Russia and the Red Cross have called on all sides in the Syrian conflict to observe a daily humanitarian ceasefire. Yet some believe that this would not help prevent further bloodshed.
The move comes after a meeting in Moscow between Russia’s Foreign Minister Sergey Lavrov and the head of the International Committee of the Red Cross, Jakob Kellenberger.
The parties said that at the present moment, providing humanitarian aid for those in need is the absolute priority.
Moscow has been pushing for a ceasefire for months in a bid to find a diplomatic resolution to the crisis. However, US-based political analyst of the Heritage Foundation Lajos Szaszdi believes a ceasefire is unlikely to be successful as many in the Syrian opposition remain dedicated to the violent overthrow of President Bashar Al-Assad.
“The Syrian armed opposition, or the Free Syrian Army, they simply don’t want to have dialogue. They want to continue the fight, to provoke the government forces, so the government is going to respond – and they [will] blame all the violence and civilian deaths on the government,” he told RT. “It has been very successful, this tactic.”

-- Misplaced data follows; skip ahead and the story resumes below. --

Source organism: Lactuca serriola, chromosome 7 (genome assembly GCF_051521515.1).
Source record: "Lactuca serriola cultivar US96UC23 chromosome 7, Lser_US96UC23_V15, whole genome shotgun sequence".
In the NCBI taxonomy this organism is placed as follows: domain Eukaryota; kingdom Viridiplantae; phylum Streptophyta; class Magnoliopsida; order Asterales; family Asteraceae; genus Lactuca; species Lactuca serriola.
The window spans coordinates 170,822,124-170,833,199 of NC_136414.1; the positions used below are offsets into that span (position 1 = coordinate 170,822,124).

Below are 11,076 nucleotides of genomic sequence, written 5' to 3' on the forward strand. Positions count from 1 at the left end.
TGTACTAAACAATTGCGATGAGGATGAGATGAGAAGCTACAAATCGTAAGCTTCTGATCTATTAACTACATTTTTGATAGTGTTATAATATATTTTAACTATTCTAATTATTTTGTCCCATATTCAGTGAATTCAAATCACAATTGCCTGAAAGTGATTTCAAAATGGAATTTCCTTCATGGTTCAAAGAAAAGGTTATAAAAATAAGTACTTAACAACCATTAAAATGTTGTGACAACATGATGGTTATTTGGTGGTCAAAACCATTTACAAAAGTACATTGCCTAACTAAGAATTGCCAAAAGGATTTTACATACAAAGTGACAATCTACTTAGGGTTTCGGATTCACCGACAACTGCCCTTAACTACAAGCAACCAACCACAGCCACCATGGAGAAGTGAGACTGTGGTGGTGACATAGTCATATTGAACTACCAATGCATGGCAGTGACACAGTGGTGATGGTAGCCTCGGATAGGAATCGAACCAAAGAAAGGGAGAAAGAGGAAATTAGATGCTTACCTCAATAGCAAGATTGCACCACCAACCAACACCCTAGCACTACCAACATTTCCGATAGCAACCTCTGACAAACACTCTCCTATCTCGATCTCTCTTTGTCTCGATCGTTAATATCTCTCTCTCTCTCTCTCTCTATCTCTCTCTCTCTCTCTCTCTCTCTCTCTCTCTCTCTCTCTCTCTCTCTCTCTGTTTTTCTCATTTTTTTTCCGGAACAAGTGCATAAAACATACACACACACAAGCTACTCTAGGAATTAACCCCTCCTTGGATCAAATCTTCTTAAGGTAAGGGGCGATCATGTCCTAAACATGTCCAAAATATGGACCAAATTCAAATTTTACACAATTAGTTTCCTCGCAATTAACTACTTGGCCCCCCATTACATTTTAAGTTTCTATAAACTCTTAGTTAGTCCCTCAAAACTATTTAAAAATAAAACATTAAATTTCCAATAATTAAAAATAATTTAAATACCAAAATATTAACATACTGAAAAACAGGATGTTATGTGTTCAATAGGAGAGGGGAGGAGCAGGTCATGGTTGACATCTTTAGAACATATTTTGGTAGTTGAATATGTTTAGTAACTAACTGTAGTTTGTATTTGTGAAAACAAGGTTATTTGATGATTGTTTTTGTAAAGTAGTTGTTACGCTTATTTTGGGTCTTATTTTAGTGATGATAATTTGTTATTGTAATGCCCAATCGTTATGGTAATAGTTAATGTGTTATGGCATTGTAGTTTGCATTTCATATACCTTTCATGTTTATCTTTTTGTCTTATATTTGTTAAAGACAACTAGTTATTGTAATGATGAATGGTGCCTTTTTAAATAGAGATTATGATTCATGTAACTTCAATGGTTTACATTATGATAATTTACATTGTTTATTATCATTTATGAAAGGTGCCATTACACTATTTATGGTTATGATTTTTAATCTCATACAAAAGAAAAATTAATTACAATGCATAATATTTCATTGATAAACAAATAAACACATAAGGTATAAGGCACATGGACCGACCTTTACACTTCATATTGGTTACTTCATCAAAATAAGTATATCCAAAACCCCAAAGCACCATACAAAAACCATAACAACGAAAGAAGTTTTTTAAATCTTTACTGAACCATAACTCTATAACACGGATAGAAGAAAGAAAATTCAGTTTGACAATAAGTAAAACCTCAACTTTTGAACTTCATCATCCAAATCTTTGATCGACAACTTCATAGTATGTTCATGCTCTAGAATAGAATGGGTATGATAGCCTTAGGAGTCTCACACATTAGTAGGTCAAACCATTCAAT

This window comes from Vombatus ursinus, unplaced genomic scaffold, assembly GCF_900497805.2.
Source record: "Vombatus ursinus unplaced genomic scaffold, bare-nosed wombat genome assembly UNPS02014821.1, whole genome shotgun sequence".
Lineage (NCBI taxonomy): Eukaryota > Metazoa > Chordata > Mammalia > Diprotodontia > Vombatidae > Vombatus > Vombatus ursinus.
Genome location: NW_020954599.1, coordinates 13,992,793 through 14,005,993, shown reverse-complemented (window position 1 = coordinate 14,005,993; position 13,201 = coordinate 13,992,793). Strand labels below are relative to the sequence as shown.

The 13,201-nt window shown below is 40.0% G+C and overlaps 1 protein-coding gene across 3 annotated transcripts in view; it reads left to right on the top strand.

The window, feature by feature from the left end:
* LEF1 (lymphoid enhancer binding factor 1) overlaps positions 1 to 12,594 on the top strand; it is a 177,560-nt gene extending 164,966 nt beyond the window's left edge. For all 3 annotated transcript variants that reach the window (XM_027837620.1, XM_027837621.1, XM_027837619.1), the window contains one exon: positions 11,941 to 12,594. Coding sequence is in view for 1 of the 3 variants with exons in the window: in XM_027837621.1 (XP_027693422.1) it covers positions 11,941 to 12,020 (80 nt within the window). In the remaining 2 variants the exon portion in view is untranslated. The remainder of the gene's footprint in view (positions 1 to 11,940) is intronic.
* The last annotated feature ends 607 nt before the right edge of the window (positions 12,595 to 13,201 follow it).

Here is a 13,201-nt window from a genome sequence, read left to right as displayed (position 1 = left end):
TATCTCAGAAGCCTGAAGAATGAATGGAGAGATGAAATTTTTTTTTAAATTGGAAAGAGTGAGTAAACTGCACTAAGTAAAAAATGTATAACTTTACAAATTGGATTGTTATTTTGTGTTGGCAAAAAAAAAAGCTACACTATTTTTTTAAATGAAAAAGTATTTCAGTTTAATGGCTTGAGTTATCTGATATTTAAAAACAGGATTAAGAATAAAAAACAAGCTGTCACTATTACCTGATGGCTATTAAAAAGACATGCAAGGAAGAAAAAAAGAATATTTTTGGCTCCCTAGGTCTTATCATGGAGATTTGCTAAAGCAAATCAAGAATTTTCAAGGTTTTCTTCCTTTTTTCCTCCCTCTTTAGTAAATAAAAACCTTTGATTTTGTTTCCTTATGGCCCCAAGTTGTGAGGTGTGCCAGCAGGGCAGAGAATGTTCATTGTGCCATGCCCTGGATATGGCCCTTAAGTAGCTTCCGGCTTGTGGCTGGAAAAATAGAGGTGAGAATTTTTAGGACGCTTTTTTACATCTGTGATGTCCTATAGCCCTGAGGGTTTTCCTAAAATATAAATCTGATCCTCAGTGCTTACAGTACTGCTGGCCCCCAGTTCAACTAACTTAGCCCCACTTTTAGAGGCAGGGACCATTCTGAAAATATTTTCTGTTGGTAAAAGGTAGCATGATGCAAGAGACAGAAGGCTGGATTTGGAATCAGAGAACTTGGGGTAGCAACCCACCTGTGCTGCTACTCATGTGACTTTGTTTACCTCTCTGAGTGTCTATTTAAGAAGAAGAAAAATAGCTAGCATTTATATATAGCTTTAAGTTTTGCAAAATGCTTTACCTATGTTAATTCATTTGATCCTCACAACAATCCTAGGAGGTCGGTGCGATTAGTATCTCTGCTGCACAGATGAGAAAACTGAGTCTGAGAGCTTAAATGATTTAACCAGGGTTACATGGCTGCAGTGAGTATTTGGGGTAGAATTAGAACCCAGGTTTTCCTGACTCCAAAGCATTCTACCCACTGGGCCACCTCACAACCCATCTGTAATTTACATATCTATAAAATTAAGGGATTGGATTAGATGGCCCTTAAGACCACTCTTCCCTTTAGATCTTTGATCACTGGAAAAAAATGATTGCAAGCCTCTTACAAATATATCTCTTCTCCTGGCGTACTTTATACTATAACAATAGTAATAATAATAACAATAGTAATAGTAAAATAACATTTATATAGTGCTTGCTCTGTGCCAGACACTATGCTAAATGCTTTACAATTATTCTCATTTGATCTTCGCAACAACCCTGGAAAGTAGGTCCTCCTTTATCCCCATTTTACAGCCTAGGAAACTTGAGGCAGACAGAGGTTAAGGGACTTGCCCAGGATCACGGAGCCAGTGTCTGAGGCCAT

Meanwhile, the Syrian government has accused Qatar and Saudi Arabia of supporting recent terror attacks in Damascus and Aleppo. Such accusations, Szaszdi believes, are not completely groundless, because both countries consider themselves involved in a “holy war” in Syria.
“The elite in power in the Ba'ath Party of Syria belongs to the Alawite minority, who are Shia Muslim-oriented. That’s why they have close ties with Iran and also the Shia-dominated government of Iraq,” he explained. “For [Sunni-oriented] Saudis [and] the Qataris, this is something they cannot tolerate. They don’t like the fact that, for instance, the government of Syria has been supporting Hezbollah – a Shia Muslim group.”
The country has witnessed another escalation of violence, following a number of bomb blasts in the capital Damascus and the country’s second city, Aleppo, over the weekend.
A car bomb exploded in a residential district of Aleppo on Sunday, killing two people and wounding a further 30. Meanwhile, in Damascus, 27 people were left dead on Saturday after twin explosions targeted security installations in the city.